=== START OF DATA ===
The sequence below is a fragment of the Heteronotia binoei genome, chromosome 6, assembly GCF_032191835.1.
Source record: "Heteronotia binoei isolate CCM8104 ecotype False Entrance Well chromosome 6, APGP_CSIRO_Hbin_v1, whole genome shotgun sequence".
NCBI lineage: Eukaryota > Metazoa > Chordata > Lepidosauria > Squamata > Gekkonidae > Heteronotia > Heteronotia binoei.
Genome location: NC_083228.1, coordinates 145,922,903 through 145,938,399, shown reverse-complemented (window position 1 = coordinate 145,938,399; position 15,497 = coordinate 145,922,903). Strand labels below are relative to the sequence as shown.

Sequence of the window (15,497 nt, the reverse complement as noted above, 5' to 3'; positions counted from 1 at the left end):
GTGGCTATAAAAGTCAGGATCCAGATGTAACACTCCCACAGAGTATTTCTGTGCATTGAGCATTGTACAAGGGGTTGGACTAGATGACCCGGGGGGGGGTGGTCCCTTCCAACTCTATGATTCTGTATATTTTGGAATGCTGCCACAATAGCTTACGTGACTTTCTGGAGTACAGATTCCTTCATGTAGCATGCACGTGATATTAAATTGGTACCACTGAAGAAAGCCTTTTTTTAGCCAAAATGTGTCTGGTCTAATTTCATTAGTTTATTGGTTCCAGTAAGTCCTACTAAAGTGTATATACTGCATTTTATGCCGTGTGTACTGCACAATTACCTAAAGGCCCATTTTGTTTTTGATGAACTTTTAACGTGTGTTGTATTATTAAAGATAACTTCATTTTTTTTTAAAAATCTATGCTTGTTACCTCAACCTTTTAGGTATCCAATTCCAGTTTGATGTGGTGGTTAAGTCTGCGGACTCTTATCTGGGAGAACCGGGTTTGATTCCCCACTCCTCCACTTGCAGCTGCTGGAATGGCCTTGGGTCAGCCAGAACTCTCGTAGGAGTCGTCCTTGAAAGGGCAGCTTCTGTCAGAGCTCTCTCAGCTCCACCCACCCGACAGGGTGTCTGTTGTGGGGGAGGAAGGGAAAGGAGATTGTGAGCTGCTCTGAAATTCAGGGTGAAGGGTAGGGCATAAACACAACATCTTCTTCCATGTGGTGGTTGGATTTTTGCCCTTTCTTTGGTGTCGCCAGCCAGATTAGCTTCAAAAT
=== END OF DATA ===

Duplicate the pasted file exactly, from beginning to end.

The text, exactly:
The sequence below is a fragment of the Heteronotia binoei genome, chromosome 6, assembly GCF_032191835.1.
Source record: "Heteronotia binoei isolate CCM8104 ecotype False Entrance Well chromosome 6, APGP_CSIRO_Hbin_v1, whole genome shotgun sequence".
NCBI lineage: Eukaryota > Metazoa > Chordata > Lepidosauria > Squamata > Gekkonidae > Heteronotia > Heteronotia binoei.
Genome location: NC_083228.1, coordinates 145,922,903 through 145,938,399, shown reverse-complemented (window position 1 = coordinate 145,938,399; position 15,497 = coordinate 145,922,903). Strand labels below are relative to the sequence as shown.

Sequence of the window (15,497 nt, the reverse complement as noted above, 5' to 3'; positions counted from 1 at the left end):
GTGGCTATAAAAGTCAGGATCCAGATGTAACACTCCCACAGAGTATTTCTGTGCATTGAGCATTGTACAAGGGGTTGGACTAGATGACCCGGGGGGGGGTGGTCCCTTCCAACTCTATGATTCTGTATATTTTGGAATGCTGCCACAATAGCTTACGTGACTTTCTGGAGTACAGATTCCTTCATGTAGCATGCACGTGATATTAAATTGGTACCACTGAAGAAAGCCTTTTTTTAGCCAAAATGTGTCTGGTCTAATTTCATTAGTTTATTGGTTCCAGTAAGTCCTACTAAAGTGTATATACTGCATTTTATGCCGTGTGTACTGCACAATTACCTAAAGGCCCATTTTGTTTTTGATGAACTTTTAACGTGTGTTGTATTATTAAAGATAACTTCATTTTTTTTTAAAAATCTATGCTTGTTACCTCAACCTTTTAGGTATCCAATTCCAGTTTGATGTGGTGGTTAAGTCTGCGGACTCTTATCTGGGAGAACCGGGTTTGATTCCCCACTCCTCCACTTGCAGCTGCTGGAATGGCCTTGGGTCAGCCAGAACTCTCGTAGGAGTCGTCCTTGAAAGGGCAGCTTCTGTCAGAGCTCTCTCAGCTCCACCCACCCGACAGGGTGTCTGTTGTGGGGGAGGAAGGGAAAGGAGATTGTGAGCTGCTCTGAAATTCAGGGTGAAGGGTAGGGCATAAACACAACATCTTCTTCCATGTGGTGGTTGGATTTTTGCCCTTTCTTTGGTGTCGCCAGCCAGATTAGCTTCAAAAT